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Not content to let Kawasaki steal all those big-water enthusiasts, Sea-Doo has responded for 2011 with an ocean-going kingpin of its own, the RXT-X aS 260. Using a unique adjustable suspension, it allows users to dial in the ride for the biggest of conditions, all while offering all the engine that Sea-Doo has to offer.
Will this big, powerful machine challenge Kawasaki’s dominance in offshore circles? Read on.
On The Rebound
By now, most PWC enthusiasts are familiar with Sea-Doo’s standard Intelligent Suspension (iS) system. By allowing the complete rider area — seat, handlebars, and even footwells — to move independently of the upper deck, Sea-Doo has sought to smoothen out the ride in rough water. The two primary components are linked via pivoting aluminum arms fore and aft; a coil spring and gas shock handles the suspension load. The craft’s iControl computer determines the correct amount of preload for the spring.
What makes the aS unique from its iS counterpart is that the operator can now further fine-tune the suspension’s stiffness for really big conditions. Manual adjustments to the system are possible via a trick-looking nitrogen-charged, remote oil reservoir located within the glovebox, clearly visible through a clear panel in the hatch for that custom look. Turn the knob attached to the cylinder in one
direction and the suspension stiffens; turn it the opposite and it gets a little cushier. In stock form, the aS suspension is calibrated at the factory for what Sea-Doo says are 2’-5’ wave conditions, and provides anywhere from 65-115% more compression dampening than the standard suspension-equipped RXT iS. If desired, owners can manually increase the suspension’s preload further by accessing an adjustment screw under the craft’s seat.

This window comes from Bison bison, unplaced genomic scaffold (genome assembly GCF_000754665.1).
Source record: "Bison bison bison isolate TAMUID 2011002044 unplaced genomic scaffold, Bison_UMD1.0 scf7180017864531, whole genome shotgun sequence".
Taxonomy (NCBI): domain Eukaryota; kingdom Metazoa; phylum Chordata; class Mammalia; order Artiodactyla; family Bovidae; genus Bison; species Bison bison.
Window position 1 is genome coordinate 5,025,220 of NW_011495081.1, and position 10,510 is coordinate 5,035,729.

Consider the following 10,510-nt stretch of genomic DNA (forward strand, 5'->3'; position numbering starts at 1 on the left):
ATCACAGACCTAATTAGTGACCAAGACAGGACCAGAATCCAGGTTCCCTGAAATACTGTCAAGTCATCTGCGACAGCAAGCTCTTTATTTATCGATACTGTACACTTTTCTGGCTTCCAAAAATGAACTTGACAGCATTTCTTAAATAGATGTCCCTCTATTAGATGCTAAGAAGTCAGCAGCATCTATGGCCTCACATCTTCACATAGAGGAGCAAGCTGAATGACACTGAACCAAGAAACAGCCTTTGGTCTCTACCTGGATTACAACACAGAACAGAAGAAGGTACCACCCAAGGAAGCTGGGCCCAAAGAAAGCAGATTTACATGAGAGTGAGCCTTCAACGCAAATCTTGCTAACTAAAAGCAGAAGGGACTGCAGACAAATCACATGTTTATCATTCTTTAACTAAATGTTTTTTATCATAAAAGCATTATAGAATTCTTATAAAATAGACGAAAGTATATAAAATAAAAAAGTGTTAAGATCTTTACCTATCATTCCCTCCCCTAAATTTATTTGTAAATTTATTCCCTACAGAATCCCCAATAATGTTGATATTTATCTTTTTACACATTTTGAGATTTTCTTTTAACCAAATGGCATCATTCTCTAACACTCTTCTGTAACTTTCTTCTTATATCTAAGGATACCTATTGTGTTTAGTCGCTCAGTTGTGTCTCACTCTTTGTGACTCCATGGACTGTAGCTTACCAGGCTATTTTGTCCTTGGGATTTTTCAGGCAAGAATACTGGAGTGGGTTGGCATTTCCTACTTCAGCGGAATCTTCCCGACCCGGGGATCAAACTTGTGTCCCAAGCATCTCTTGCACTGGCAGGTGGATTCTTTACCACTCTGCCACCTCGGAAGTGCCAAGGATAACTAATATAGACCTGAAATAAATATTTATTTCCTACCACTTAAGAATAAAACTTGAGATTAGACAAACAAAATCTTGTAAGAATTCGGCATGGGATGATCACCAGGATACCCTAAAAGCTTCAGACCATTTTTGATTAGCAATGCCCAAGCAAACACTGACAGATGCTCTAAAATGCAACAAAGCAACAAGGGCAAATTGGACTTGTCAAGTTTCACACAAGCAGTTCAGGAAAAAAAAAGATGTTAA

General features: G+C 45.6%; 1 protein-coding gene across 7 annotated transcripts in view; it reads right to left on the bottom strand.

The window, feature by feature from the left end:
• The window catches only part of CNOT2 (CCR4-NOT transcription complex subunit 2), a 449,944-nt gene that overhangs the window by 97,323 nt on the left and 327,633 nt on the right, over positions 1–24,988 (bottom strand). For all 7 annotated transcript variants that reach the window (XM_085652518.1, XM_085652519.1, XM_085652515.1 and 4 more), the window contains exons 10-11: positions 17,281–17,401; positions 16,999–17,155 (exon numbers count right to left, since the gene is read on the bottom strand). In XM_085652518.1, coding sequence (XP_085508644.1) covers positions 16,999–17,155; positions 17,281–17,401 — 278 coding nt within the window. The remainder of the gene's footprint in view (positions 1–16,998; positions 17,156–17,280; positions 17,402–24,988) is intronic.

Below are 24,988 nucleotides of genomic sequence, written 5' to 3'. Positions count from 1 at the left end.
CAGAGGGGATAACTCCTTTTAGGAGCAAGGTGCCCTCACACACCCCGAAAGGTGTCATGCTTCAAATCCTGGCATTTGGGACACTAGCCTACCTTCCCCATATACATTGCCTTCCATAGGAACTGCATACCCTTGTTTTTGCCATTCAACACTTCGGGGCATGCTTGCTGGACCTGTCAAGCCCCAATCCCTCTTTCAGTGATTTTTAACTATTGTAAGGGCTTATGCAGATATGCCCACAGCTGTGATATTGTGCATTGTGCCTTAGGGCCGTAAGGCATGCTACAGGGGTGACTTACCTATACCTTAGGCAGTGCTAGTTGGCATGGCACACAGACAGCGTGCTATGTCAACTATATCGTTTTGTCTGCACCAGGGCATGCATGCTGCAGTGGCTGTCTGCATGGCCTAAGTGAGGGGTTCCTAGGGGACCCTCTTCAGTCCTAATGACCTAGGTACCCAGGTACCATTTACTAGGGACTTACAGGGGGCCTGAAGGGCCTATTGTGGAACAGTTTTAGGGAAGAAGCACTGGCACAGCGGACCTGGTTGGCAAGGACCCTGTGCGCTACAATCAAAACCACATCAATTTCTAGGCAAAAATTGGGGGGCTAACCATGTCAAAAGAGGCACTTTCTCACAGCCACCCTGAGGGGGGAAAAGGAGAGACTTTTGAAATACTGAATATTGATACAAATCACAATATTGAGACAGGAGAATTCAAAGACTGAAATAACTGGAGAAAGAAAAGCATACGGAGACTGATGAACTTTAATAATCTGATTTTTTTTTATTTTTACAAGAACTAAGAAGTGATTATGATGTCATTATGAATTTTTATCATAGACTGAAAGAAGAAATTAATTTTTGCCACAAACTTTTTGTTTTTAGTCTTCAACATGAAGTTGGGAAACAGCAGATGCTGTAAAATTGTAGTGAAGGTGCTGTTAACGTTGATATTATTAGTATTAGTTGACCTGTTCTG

My test of the RXT aS happened on stretches of Intracoastal Waterway, not in the ocean waves it’s designed for. Still, I was able to find enough waves and chop to get a feel for the different settings. Basically a stiffer suspension eliminates that “springy” effect you can feel with a suspension in rougher conditions. Stiffened up, the suspension doesn’t rebound quite so energetically, eliminating some of the bouncy feeling previous suspension models suffered in larger ocean conditions, and preventing the top deck from “bottoming out” against the hull when coming off larger waves. That will be good news to the racers Sea-Doo seems to be targeting. Long-distance offshore types will now find the boat a compelling alternative to Kawasaki’s Ultra models. It will also, however, be a hot ticket for those offshore enthusiasts who just like to play, or travel, along the coastlines.
Like previous RXT-X models, there’s more race-inspired goodies to be found on the aS 260. For one, there’s more race-inspired data included in the info display, like a lap timer, average speed, and time and distance-to-empty readouts. You also get a lower profile seat that allows a rider to throw their weight around to gain leverage. More practical items include Sea-Doo’s High-Performance VTS, a variable trim system that adjusts quickly on the fly and offers presets that can be reached with a double-tap of the button